New Delhi: The Prime Minister’s Office (PMO) has called a meeting on Wednesday to revive the contentious issue of imposing duty on foreign power equipment in the country, according to three people familiar with the development.
The meeting is to be chaired by Pulok Chatterjee, principal secretary in the PMO, and will be attended by representatives of the ministries of finance, power and heavy industries. The move, primarily aimed at discouraging the purchase of cheap power equipment from China and to provide a level playing field to domestic manufacturers, has been in the works since 2010.
While such an action will benefit domestic firms including Bharat Heavy Electricals Ltd (Bhel) and Larsen and Toubro Ltd (L&T) that have been lobbying with the government to limit imports, it will affect Chinese power generation equipment firms such as Shandong Electric Power Construction Corp., Shanghai Electric Group Co. Ltd, Dongfang Electric Corp. Ltd and Harbin Power Equipment Co. Ltd, and their Indian customers—power companies such as Reliance Power Ltd, Lanco Infratech Ltd and Adani Power Ltd.
A top official in the department of heavy industries, requesting anonymity, confirmed the scheduled meeting and said, “There is a need to protect domestic companies. To discuss this issue, the PMO has called all the stakeholders. We want a customs duty of 10% and a special additional duty (SAD) of 4%.”
Bhel has been facing competition from Chinese power generation equipment manufacturers both in the domestic and overseas markets. Equipment makers, much like other exporters from China, benefit from low interest rates and an undervalued currency. Power utilities have placed orders for overseas equipment largely because of the inability of local manufacturers to meet growing demand. Chinese equipment is also relatively cheaper.
While the power ministry had earlier floated a cabinet note ahead of the budget recommending a 5% import duty on power equipment imports apart from a 10% countervailing duty and a 4% SAD, it was not considered in the budget. A panel of secretaries had earlier decided to impose the same duties. After the meeting, a fresh cabinet note will be floated. “We had earlier moved a note for the cabinet’s consideration which couldn’t be taken up. Arun Maira (Planning Commission member and former chairman, Boston Consultancy Group) had recommended 10% customs duty and 4% SAD. The only problem in imposing this structure is that it will create two duty structures as in the case of mega and non-mega projects,” said a top power ministry official requesting anonymity.
The mega power project status allows fiscal benefits to developers of thermal power plants of at least 1,000 megawatts (MW) capacity, including a tax holiday for 10 years and a waiver from customs duty on equipment imports. Developers of smaller projects pay a 5% import duty on power equipment. The “mega” status is also available to hydropower projects having a threshold capacity of 500MW. In Jammu and Kashmir and the North-East, the threshold capacities are 700MW for thermal projects and 350MW for hydropower.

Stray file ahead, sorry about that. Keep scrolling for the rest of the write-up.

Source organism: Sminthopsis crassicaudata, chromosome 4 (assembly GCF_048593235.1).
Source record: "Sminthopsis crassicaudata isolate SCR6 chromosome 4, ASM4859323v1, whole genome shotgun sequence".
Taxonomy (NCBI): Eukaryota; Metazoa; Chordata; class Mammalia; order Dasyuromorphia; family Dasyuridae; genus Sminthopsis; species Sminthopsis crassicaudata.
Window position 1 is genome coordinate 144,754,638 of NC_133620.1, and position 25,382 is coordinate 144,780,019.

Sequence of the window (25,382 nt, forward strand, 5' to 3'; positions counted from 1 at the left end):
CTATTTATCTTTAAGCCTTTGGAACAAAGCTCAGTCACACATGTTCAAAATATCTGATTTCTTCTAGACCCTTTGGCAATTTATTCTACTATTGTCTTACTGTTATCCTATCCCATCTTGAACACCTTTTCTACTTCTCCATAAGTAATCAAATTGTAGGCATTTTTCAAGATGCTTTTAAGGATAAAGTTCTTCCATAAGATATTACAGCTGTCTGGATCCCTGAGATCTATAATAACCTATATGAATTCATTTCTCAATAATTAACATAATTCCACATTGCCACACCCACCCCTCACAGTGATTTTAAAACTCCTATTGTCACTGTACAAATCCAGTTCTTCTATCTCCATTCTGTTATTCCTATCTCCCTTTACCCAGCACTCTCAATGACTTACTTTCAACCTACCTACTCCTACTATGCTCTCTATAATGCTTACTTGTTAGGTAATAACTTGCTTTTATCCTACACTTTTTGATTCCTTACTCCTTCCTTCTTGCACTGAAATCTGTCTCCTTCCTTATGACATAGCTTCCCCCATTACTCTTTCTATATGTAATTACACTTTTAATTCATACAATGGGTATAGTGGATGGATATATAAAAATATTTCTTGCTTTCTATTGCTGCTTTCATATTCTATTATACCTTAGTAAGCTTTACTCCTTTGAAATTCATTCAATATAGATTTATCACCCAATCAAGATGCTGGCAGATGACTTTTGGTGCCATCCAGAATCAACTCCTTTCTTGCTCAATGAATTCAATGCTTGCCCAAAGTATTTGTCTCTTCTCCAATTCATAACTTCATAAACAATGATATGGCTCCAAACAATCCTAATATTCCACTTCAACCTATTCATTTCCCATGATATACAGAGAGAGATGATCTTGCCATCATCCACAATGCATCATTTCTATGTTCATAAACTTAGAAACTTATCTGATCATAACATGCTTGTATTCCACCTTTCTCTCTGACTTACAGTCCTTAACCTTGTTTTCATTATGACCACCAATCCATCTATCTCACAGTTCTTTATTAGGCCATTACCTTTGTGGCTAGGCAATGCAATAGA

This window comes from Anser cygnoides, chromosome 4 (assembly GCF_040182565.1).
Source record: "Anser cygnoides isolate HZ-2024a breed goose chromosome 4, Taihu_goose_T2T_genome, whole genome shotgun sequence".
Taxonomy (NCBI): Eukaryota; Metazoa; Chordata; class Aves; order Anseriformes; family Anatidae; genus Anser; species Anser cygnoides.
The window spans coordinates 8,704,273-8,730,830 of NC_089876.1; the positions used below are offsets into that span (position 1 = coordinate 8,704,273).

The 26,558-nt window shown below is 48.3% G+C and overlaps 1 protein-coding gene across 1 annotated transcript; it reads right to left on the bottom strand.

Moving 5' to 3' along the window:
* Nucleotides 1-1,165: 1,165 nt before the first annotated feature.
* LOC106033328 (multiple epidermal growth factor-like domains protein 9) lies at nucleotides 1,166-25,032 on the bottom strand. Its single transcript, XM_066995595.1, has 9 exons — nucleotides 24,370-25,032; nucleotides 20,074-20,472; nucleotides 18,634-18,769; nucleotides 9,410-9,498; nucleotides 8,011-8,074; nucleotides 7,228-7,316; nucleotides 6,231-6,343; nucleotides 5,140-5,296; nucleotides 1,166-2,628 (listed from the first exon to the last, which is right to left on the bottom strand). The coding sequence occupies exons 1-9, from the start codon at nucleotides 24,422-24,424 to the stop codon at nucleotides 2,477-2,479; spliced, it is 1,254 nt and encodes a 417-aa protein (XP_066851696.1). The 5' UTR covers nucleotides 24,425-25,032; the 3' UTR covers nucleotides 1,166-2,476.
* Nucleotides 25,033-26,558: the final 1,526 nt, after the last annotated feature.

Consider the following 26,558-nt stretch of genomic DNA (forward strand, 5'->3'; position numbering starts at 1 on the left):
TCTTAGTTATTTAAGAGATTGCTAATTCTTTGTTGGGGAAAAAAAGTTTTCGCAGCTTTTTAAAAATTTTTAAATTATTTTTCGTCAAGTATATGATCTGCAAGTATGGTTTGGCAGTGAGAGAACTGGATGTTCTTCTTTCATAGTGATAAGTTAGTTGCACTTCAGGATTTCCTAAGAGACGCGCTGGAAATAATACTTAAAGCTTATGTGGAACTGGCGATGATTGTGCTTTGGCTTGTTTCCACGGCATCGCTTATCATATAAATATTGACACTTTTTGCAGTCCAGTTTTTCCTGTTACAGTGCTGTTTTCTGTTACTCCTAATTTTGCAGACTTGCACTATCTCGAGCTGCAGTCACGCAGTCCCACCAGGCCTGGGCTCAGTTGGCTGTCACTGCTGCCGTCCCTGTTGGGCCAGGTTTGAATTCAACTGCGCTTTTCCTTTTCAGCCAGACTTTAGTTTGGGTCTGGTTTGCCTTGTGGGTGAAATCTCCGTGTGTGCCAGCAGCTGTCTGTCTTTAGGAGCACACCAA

The ministry of heavy industries’ stand may lead to imposition of a 5% import duty on power equipment imports apart from a 10% countervailing duty and 4% SAD on non-mega projects, and 10% customs duty and 4% SAD on mega projects.
“If one wants to reduce the disadvantage, the duty structure should be the same for everybody. We will move a note after the decision taken at the meeting,” added the power ministry official quoted above.
India’s move to curb Chinese power equipment imports comes at a time when the two countries have been discussing ways to double bilateral trade to $100 billion by 2015 and how to plug a yawning trade gap in China’s favour.
A top Bhel executive, who did not want to identified, said, “The government has started moving on the proposal after the fiasco last time.” He was referring to the earlier proposal fizzling out.
Power generation equipment manufacturers having a manufacturing base in India—Bhel; Doosan Heavy Industries and Construction Co. Ltd; and the joint ventures between L&T and Mitsubishi Heavy Industries Ltd; Toshiba Corp. of Japan and the JSW Group; Ansaldo Caldaie SpA of Italy and Gammon India Ltd; Alstom SA of France and Bharat Forge Ltd; BGR Energy Systems Ltd and Hitachi Power Europe GmbH, and Thermax Ltd and Babcock and Wilcox Co.—will benefit from such a move.
Ravi Uppal, chief executive and managing director of L&T Power Ltd, said, “If the proposal goes through, it will be a big help. We were very hopeful last time.”
While a Reliance Power spokesperson declined to comment, an Adani spokesperson in an email response said, “The generating companies are of the view that if duty is imposed on imported equipment, it will be detrimental to the economy in general and power sector in particular.”
The spokesperson said this would be the case on account of three reasons. One, India needs massive capacity addition in 12th and 13th Five-Year Plans. “This cannot be achieved through domestic equipment supplies, as suppliers are overbooked and lack adequate production capacity to meet huge demand, which will in turn result in a shortfall in targeted capacity addition.”
Secondly, it will worsen the financial condition of the distribution companies (discoms) as the cost of power will go up. “Discoms are not able to pass through cost increases for various reasons and recover the full cost.” The Adani spokeperson added as the third point that the argument that domestic manufacturers needed protection was misplaced as the “cost of foreign equipment in rupee terms has increased by more than 20% in the last six months due to the devaluation of the rupee”.
A Lanco spokesperson said the company wasn’t aware of any such meeting. Of its total power portfolio— under operation, development and construction—of 9,300MW, Chinese equipment orders account for close to 4,000MW, Lanco said.